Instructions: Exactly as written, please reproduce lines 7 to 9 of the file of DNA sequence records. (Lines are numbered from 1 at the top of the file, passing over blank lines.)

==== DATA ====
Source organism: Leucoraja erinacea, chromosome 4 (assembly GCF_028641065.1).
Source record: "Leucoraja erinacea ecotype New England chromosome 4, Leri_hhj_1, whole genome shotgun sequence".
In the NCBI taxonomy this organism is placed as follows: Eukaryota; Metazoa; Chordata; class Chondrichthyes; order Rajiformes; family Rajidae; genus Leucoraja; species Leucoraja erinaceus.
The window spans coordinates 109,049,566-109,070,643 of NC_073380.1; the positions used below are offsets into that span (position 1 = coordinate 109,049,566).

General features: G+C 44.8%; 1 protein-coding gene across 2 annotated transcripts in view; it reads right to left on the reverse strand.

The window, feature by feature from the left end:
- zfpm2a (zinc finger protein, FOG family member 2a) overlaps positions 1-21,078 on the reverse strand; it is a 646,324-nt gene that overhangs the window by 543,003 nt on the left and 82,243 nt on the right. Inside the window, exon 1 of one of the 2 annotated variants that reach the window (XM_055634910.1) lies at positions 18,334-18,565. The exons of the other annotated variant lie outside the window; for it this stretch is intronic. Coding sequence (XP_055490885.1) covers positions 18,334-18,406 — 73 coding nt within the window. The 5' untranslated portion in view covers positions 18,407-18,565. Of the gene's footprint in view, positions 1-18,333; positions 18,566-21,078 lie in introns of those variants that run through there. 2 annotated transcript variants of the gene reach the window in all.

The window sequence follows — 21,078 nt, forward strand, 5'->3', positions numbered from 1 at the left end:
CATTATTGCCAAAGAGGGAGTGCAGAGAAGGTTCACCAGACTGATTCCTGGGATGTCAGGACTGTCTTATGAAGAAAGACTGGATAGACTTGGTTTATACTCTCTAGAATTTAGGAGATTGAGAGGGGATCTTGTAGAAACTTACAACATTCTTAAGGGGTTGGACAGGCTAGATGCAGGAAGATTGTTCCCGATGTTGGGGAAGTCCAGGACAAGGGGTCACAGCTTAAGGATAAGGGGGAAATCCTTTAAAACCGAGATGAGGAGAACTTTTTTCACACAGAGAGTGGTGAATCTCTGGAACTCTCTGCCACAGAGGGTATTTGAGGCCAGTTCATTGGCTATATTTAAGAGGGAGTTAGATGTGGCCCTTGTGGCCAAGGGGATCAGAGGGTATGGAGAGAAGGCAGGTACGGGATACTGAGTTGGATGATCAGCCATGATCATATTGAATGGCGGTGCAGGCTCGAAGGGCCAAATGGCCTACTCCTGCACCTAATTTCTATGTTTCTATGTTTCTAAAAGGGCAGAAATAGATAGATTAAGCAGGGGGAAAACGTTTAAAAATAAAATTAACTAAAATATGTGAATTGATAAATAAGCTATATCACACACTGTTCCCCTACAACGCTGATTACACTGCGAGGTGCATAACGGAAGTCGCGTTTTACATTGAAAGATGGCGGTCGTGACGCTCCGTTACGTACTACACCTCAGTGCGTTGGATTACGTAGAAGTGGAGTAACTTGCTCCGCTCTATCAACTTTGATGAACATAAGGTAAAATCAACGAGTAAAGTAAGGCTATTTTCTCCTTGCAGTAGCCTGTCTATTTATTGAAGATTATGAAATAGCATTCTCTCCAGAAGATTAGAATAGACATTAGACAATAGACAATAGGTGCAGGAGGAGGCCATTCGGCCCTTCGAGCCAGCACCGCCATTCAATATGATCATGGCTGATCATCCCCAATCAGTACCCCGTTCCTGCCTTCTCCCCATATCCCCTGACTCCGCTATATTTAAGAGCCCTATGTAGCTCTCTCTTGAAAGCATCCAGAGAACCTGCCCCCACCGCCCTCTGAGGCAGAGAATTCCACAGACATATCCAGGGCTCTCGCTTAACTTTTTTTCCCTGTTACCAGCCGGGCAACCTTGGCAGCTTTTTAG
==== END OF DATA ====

- zfpm2a (zinc finger protein, FOG family member 2a) overlaps positions 1-21,078 on the reverse strand; it is a 646,324-nt gene that overhangs the window by 543,003 nt on the left and 82,243 nt on the right. Inside the window, exon 1 of one of the 2 annotated variants that reach the window (XM_055634910.1) lies at positions 18,334-18,565. The exons of the other annotated variant lie outside the window; for it this stretch is intronic. Coding sequence (XP_055490885.1) covers positions 18,334-18,406 — 73 coding nt within the window. The 5' untranslated portion in view covers positions 18,407-18,565. Of the gene's footprint in view, positions 1-18,333; positions 18,566-21,078 lie in introns of those variants that run through there. 2 annotated transcript variants of the gene reach the window in all.

The window sequence follows — 21,078 nt, forward strand, 5'->3', positions numbered from 1 at the left end:
CATTATTGCCAAAGAGGGAGTGCAGAGAAGGTTCACCAGACTGATTCCTGGGATGTCAGGACTGTCTTATGAAGAAAGACTGGATAGACTTGGTTTATACTCTCTAGAATTTAGGAGATTGAGAGGGGATCTTGTAGAAACTTACAACATTCTTAAGGGGTTGGACAGGCTAGATGCAGGAAGATTGTTCCCGATGTTGGGGAAGTCCAGGACAAGGGGTCACAGCTTAAGGATAAGGGGGAAATCCTTTAAAACCGAGATGAGGAGAACTTTTTTCACACAGAGAGTGGTGAATCTCTGGAACTCTCTGCCACAGAGGGTATTTGAGGCCAGTTCATTGGCTATATTTAAGAGGGAGTTAGATGTGGCCCTTGTGGCCAAGGGGATCAGAGGGTATGGAGAGAAGGCAGGTACGGGATACTGAGTTGGATGATCAGCCATGATCATATTGAATGGCGGTGCAGGCTCGAAGGGCCAAATGGCCTACTCCTGCACCTAATTTCTATGTTTCTATGTTTCTAAAAGGGCAGAAATAGATAGATTAAGCAGGGGGAAAACGTTTAAAAATAAAATTAACTAAAATATGTGAATTGATAAATAAGCTATATCACACACTGTTCCCCTACAACGCTGATTACACTGCGAGGTGCATAACGGAAGTCGCGTTTTACATTGAAAGATGGCGGTCGTGACGCTCCGTTACGTACTACACCTCAGTGCGTTGGATTACGTAGAAGTGGAGTAACTTGCTCCGCTCTATCAACTTTGATGAACATAAGGTAAAATCAACGAGTAAAGTAAGGCTATTTTCTCCTTGCAGTAGCCTGTCTATTTATTGAAGATTATGAAATAGCATTCTCTCCAGAAGATTAGAATAGACATTAGACAATAGACAATAGGTGCAGGAGGAGGCCATTCGGCCCTTCGAGCCAGCACCGCCATTCAATATGATCATGGCTGATCATCCCCAATCAGTACCCCGTTCCTGCCTTCTCCCCATATCCCCTGACTCCGCTATATTTAAGAGCCCTATGTAGCTCTCTCTTGAAAGCATCCAGAGAACCTGCCCCCACCGCCCTCTGAGGCAGAGAATTCCACAGACATATCCAGGGCTCTCGCTTAACTTTTTTTCCCTGTTACCAGCCGGGCAACCTTGGCAGCTTTTTAG